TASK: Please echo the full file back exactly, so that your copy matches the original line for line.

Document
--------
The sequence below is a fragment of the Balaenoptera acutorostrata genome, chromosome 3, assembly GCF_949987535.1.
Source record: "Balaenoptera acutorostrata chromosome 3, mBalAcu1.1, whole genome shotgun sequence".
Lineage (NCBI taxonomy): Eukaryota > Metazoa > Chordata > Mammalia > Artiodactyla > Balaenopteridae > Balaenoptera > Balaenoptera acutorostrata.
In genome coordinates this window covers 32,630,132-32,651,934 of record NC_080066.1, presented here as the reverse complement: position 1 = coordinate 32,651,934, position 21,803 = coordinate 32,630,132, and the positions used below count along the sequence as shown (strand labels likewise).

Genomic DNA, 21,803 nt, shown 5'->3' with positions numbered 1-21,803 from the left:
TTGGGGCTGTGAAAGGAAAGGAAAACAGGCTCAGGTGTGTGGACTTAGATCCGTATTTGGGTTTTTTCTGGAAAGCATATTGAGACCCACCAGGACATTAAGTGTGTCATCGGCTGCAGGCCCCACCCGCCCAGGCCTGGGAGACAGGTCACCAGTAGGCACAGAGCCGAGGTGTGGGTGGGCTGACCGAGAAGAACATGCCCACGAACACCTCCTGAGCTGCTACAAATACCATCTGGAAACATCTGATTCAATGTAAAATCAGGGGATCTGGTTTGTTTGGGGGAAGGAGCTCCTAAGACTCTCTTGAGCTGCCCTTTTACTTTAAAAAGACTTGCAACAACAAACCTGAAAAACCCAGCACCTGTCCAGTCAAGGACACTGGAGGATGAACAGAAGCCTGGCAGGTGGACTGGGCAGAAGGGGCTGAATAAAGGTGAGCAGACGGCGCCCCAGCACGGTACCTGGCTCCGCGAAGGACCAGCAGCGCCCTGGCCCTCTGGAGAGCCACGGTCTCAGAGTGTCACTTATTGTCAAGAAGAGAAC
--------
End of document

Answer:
The sequence below is a fragment of the Balaenoptera acutorostrata genome, chromosome 3, assembly GCF_949987535.1.
Source record: "Balaenoptera acutorostrata chromosome 3, mBalAcu1.1, whole genome shotgun sequence".
Lineage (NCBI taxonomy): Eukaryota > Metazoa > Chordata > Mammalia > Artiodactyla > Balaenopteridae > Balaenoptera > Balaenoptera acutorostrata.
In genome coordinates this window covers 32,630,132-32,651,934 of record NC_080066.1, presented here as the reverse complement: position 1 = coordinate 32,651,934, position 21,803 = coordinate 32,630,132, and the positions used below count along the sequence as shown (strand labels likewise).

Genomic DNA, 21,803 nt, shown 5'->3' with positions numbered 1-21,803 from the left:
TTGGGGCTGTGAAAGGAAAGGAAAACAGGCTCAGGTGTGTGGACTTAGATCCGTATTTGGGTTTTTTCTGGAAAGCATATTGAGACCCACCAGGACATTAAGTGTGTCATCGGCTGCAGGCCCCACCCGCCCAGGCCTGGGAGACAGGTCACCAGTAGGCACAGAGCCGAGGTGTGGGTGGGCTGACCGAGAAGAACATGCCCACGAACACCTCCTGAGCTGCTACAAATACCATCTGGAAACATCTGATTCAATGTAAAATCAGGGGATCTGGTTTGTTTGGGGGAAGGAGCTCCTAAGACTCTCTTGAGCTGCCCTTTTACTTTAAAAAGACTTGCAACAACAAACCTGAAAAACCCAGCACCTGTCCAGTCAAGGACACTGGAGGATGAACAGAAGCCTGGCAGGTGGACTGGGCAGAAGGGGCTGAATAAAGGTGAGCAGACGGCGCCCCAGCACGGTACCTGGCTCCGCGAAGGACCAGCAGCGCCCTGGCCCTCTGGAGAGCCACGGTCTCAGAGTGTCACTTATTGTCAAGAAGAGAAC